§ Sir WILLIAM PEARCE
asked the hon. Member for Sheffield (Central Division) if, under The Hague Agreement, civilian prisoners of war in Ruhleben are included, so that all who have been prisoners for eighteen months and over will reach Holland at an early date?
Mr. J. HOPE
The provisions of The Hague Agreement, which have been fully explained in Parliament, respecting the transfer to neutral country of officer and non-commissioned officer prisoners of war who have been in captivity for eighteen months and over, do not apply to civilian prisoners of war. Paragraph 12 of The Hague Agreement, however, provides for the transfer to and internment in Holland of 400 invalid civilian prisoners of war, the choice of whom rests entirely with the medical authorities of the captor Government, and is to be made in accordance with the new and more lenient schedule of disabilities applicable to combatant prisoners of war. The agreement further provides for the resumption of the repatriation of civilians over forty-five years of age and of those unfit for military service. Three hundred and seventy-eight British civilian prisoners have already arrived in this country from Germany.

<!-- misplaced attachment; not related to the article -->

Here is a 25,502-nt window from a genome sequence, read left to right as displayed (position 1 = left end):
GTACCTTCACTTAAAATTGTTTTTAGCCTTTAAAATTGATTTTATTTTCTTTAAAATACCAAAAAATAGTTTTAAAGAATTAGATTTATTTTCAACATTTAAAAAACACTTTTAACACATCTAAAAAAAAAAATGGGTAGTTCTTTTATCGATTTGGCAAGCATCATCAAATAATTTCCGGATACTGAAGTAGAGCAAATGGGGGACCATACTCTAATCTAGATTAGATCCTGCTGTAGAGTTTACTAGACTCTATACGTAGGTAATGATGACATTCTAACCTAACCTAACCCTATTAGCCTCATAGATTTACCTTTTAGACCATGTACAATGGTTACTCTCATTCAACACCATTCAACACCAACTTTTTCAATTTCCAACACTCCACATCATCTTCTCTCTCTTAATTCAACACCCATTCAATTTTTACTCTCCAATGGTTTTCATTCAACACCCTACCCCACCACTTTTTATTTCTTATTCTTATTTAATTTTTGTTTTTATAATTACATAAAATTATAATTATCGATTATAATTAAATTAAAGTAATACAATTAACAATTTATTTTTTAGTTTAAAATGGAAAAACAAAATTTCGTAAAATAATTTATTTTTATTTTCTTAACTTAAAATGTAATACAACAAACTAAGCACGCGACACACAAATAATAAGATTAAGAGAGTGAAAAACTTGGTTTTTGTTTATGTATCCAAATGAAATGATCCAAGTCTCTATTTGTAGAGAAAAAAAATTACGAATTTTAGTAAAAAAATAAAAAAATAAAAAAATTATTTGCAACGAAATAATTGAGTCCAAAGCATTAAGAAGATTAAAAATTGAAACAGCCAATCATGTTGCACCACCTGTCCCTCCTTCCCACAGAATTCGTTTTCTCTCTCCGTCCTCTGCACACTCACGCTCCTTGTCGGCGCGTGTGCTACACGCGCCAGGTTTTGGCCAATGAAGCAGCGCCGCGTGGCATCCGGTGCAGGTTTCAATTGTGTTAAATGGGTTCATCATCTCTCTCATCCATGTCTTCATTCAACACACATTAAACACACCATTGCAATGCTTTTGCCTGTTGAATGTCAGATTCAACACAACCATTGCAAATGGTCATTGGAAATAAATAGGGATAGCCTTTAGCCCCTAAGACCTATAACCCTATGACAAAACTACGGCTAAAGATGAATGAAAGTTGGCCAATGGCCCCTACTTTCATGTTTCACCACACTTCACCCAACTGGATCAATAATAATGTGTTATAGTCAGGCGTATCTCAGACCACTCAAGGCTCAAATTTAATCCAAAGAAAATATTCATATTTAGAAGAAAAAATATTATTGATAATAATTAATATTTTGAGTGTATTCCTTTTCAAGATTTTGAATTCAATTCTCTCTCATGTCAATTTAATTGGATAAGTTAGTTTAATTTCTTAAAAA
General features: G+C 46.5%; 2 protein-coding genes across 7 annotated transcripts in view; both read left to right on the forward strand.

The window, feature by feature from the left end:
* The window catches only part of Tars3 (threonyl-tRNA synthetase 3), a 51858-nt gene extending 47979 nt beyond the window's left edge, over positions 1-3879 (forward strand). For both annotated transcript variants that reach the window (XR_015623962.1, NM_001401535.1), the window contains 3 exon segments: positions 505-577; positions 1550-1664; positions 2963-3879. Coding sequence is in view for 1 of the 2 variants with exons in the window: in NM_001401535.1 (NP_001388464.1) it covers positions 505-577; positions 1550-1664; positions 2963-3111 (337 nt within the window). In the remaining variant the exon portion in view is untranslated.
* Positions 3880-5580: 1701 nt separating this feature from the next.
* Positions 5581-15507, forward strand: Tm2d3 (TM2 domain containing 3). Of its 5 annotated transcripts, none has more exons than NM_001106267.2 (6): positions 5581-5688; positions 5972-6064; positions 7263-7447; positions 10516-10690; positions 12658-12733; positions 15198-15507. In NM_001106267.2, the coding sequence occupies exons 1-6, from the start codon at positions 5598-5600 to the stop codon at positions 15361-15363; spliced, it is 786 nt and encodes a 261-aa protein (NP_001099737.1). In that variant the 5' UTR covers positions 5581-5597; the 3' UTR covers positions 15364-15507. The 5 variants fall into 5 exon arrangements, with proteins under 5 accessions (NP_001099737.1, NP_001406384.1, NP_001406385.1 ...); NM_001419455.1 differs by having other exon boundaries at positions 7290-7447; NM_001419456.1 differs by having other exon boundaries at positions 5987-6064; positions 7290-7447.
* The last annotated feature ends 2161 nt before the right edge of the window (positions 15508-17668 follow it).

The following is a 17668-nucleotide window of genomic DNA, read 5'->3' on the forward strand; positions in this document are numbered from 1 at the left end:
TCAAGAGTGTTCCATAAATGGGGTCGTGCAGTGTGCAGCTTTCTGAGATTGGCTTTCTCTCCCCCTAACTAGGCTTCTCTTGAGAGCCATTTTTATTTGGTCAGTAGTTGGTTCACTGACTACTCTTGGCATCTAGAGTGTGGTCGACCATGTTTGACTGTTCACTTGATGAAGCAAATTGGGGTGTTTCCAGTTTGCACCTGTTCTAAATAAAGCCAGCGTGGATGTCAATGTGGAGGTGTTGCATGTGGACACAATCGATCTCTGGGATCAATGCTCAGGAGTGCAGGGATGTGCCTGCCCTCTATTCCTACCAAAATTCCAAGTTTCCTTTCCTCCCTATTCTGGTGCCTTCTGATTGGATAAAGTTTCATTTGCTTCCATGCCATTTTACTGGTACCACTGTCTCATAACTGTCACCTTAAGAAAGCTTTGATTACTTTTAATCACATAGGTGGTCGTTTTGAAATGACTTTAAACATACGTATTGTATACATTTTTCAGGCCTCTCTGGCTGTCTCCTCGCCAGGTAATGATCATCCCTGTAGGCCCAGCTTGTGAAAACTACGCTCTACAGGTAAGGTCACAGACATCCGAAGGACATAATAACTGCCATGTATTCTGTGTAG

§ Sir EDWARD PARROTT
asked the Financial Secretary to the War Office what is the prevailing practice regarding the pay of a British prisoner in Germany; whether his Army pay continues to be credited to him; and, if so, whether such amount is liable to any deductions for 1008W maintenance in Germany when adjustments are made between the two Governments after the War?
§ Mr. FORSTER
Army pay continues to be credited to the soldier's account while he is a prisoner of var. No deduction will be made to cover the cost of his maintenance in Germany.